Let's Go Rock Collecting

Let's Go Rock Collecting

Paperback(REV)

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Overview

Holly Keller has created vivacious new paintings for this favorite Reading Rainbow title about geology. Readers follow two enthusiastic rock hounds around the globe as they add to their collection. Along the way they will learn how sedimentary, metamorphic, and igneous rocks are formed. From the Egyptian pyramids to Roman roads, from the diamond ring on your finger to the pebbles under your feet'rocks are everywhere!

Product Details

ISBN-13: 9780064451703
Publisher: HarperCollins Publishers
Publication date: 04/11/1997
Series: Let's-Read-and-Find-Out Science Series: Level 2 , #1
Edition description: REV
Pages: 32
Sales rank: 268,406
Product dimensions: 9.81(w) x 8.00(h) x 0.08(d)
Lexile: 540L (what's this?)
Age Range: 5 - 8 Years

About the Author

Author Bio The late Roma Gans was a
co-founder of the Let's-Read-and-Find-Out Science series.
How Do Birds Find Their Way?,
illustrated by Paul Mirocha, is one of her many titles.

Illustrator BioHolly Keller is also the
illustrator of From Tadpole to Frog by Wendy Pfeffer and Who Eats What? by Patricia Lauber. She lives in West Redding, CT.

Customer Reviews

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Let's Go Rock Collecting 3.5 out of 5 based on 0 ratings. 4 reviews.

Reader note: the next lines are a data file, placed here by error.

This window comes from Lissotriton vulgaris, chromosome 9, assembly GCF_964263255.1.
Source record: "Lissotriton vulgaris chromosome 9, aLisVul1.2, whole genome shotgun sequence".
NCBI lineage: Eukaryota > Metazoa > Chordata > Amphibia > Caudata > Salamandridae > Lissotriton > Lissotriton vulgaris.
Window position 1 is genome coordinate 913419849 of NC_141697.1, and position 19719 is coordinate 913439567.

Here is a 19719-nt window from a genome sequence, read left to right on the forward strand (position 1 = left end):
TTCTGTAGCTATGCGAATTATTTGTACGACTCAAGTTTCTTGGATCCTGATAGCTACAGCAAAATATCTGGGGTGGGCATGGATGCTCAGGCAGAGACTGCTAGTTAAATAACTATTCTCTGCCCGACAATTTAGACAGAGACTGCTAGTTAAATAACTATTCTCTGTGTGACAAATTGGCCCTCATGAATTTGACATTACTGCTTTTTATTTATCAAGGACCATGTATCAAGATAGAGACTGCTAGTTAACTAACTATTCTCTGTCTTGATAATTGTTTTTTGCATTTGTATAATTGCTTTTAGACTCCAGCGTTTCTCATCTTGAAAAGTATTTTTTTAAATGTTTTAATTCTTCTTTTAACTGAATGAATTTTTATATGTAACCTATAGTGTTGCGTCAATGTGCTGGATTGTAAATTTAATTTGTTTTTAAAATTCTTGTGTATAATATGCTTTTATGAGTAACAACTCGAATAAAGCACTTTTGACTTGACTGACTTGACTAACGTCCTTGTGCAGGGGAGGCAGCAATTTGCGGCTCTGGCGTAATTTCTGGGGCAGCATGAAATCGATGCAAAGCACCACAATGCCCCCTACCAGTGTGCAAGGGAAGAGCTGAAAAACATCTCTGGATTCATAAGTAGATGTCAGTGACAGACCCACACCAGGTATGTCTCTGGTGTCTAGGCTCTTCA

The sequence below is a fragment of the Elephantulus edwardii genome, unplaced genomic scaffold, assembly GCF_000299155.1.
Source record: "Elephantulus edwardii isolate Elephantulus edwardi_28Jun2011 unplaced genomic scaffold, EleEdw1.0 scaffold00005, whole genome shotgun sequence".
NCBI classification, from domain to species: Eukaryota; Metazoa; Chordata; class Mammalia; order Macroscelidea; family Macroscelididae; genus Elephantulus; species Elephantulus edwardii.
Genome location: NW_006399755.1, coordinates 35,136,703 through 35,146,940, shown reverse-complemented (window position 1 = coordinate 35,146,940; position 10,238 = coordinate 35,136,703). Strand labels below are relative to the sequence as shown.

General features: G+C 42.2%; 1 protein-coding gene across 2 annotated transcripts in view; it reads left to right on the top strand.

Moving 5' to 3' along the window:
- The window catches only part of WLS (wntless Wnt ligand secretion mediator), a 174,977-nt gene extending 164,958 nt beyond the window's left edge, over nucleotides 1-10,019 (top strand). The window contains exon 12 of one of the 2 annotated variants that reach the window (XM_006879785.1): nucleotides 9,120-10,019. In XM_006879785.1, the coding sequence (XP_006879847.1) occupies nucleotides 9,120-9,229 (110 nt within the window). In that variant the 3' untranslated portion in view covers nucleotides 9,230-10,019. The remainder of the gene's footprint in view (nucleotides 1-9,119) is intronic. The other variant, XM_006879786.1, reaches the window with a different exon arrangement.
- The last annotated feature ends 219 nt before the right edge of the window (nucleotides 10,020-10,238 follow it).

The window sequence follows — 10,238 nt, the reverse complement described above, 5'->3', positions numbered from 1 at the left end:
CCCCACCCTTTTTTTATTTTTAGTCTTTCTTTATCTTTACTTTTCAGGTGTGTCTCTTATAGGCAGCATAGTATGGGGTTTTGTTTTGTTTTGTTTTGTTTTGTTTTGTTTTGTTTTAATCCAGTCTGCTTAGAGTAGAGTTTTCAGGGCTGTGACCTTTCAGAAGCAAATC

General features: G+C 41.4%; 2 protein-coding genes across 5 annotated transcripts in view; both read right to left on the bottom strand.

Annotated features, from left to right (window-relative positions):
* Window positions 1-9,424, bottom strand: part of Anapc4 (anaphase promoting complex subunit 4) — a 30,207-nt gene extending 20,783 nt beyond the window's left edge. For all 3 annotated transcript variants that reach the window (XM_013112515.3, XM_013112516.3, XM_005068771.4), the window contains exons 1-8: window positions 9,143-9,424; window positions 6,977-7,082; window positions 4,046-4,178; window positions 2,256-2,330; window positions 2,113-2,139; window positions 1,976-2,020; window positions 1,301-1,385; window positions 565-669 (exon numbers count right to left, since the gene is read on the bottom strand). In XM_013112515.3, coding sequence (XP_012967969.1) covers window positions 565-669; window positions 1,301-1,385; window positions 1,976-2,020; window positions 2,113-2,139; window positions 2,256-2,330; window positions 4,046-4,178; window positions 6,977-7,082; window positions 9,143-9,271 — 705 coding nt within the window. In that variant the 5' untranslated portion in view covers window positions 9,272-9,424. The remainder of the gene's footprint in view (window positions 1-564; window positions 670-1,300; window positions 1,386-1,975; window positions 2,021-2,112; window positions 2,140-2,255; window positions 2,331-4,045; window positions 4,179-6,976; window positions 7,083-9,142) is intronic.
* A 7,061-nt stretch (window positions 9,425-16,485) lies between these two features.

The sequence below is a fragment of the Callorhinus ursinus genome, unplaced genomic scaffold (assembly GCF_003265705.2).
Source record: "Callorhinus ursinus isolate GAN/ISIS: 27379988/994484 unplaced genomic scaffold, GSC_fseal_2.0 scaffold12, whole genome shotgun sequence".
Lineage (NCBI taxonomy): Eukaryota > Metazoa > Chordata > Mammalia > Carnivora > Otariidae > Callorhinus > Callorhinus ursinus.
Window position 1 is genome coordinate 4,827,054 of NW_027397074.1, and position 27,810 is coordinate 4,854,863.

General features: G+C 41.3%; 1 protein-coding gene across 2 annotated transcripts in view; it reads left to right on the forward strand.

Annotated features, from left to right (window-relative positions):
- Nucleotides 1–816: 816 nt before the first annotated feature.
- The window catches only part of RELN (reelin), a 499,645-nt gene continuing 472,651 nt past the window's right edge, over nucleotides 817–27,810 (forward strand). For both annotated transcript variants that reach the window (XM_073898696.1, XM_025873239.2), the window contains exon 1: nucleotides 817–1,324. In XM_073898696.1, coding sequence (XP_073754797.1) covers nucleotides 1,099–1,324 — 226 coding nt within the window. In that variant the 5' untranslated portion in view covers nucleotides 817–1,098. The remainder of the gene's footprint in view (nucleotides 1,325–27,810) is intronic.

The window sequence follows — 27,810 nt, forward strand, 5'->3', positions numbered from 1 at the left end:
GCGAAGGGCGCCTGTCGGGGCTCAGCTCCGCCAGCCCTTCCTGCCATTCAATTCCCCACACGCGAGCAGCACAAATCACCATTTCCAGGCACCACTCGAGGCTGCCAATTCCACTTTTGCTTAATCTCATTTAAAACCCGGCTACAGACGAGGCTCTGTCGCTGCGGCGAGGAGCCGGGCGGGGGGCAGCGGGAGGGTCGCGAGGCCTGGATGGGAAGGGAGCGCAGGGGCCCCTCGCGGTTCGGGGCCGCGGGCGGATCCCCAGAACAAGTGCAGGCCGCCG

bsalomon on LibraryThing More than 1 year ago
This book describes the characteristics of many different types of rocks. This book could be best used in a research project for students¿ grades 2nd through 5th. This book could be a great read aloud book when teaching about different types of rocks for a science class.
Kcarline143 on LibraryThing More than 1 year ago
Detailed book about rocks and where they can be found. Illustration is very good and well presented for children.
billsearth on LibraryThing More than 1 year ago
I like this book. The author tries to cover a lot of ground. The geology is pretty good. One misleading statement concerns igneous rocks. The reader is lead to believe igneous rocks are formed from magma beneath the ocean floor when most geologists believe most magma and volcanos form at continental plate edges although some does form at oceanic ridges. Most magma, and rocks formed from magma, does not reach the surface, a fact not covered here due to the short length of the book. The illustration on page 8 and 9 should use the phrase sediment instead of crust. Many would confuse the word crust in this illustration to mean the earth's crust which is rock.Other than these details, I like the book. Describing the science of geology along with rock collecting seems a good way to foster learning and appreciation of both the outdoor world and science.The book is targeted at primary school age kids and I agree with that age bracket. This is a good book for children.
patsila on LibraryThing More than 1 year ago
This book is great. I did a rock unit (which led to a soil unit, which led to a plant unit, which led to a harvest unit for Fall/Thanksgiving). This book encouraged us to do our very own rock hunt, on which we carried the book as a reference. Communicates very good information in a way that preschoolers can understand. Went VERY well with our unit